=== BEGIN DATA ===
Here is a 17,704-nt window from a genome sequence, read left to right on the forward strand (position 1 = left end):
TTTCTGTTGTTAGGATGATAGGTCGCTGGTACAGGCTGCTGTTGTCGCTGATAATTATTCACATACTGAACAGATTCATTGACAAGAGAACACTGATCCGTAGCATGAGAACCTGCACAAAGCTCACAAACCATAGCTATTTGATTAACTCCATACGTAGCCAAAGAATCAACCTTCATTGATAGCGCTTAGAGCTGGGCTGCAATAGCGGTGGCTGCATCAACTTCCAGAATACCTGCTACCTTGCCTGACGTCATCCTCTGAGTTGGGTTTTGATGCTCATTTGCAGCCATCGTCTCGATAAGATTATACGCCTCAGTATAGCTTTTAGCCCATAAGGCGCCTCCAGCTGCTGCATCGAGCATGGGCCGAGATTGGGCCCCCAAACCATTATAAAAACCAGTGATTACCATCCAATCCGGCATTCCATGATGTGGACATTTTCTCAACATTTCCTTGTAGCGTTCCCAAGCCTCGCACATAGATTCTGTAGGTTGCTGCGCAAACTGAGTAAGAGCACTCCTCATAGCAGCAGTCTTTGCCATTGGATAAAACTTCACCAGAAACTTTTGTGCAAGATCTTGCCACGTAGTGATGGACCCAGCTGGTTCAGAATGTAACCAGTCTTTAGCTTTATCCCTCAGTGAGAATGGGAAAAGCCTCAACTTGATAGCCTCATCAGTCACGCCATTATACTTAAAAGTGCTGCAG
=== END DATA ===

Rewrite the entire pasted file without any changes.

Here is a 17,704-nt window from a genome sequence, read left to right on the forward strand (position 1 = left end):
TTTCTGTTGTTAGGATGATAGGTCGCTGGTACAGGCTGCTGTTGTCGCTGATAATTATTCACATACTGAACAGATTCATTGACAAGAGAACACTGATCCGTAGCATGAGAACCTGCACAAAGCTCACAAACCATAGCTATTTGATTAACTCCATACGTAGCCAAAGAATCAACCTTCATTGATAGCGCTTAGAGCTGGGCTGCAATAGCGGTGGCTGCATCAACTTCCAGAATACCTGCTACCTTGCCTGACGTCATCCTCTGAGTTGGGTTTTGATGCTCATTTGCAGCCATCGTCTCGATAAGATTATACGCCTCAGTATAGCTTTTAGCCCATAAGGCGCCTCCAGCTGCTGCATCGAGCATGGGCCGAGATTGGGCCCCCAAACCATTATAAAAACCAGTGATTACCATCCAATCCGGCATTCCATGATGTGGACATTTTCTCAACATTTCCTTGTAGCGTTCCCAAGCCTCGCACATAGATTCTGTAGGTTGCTGCGCAAACTGAGTAAGAGCACTCCTCATAGCAGCAGTCTTTGCCATTGGATAAAACTTCACCAGAAACTTTTGTGCAAGATCTTGCCACGTAGTGATGGACCCAGCTGGTTCAGAATGTAACCAGTCTTTAGCTTTATCCCTCAGTGAGAATGGGAAAAGCCTCAACTTGATAGCCTCATCAGTCACGCCATTATACTTAAAAGTGCTGCAG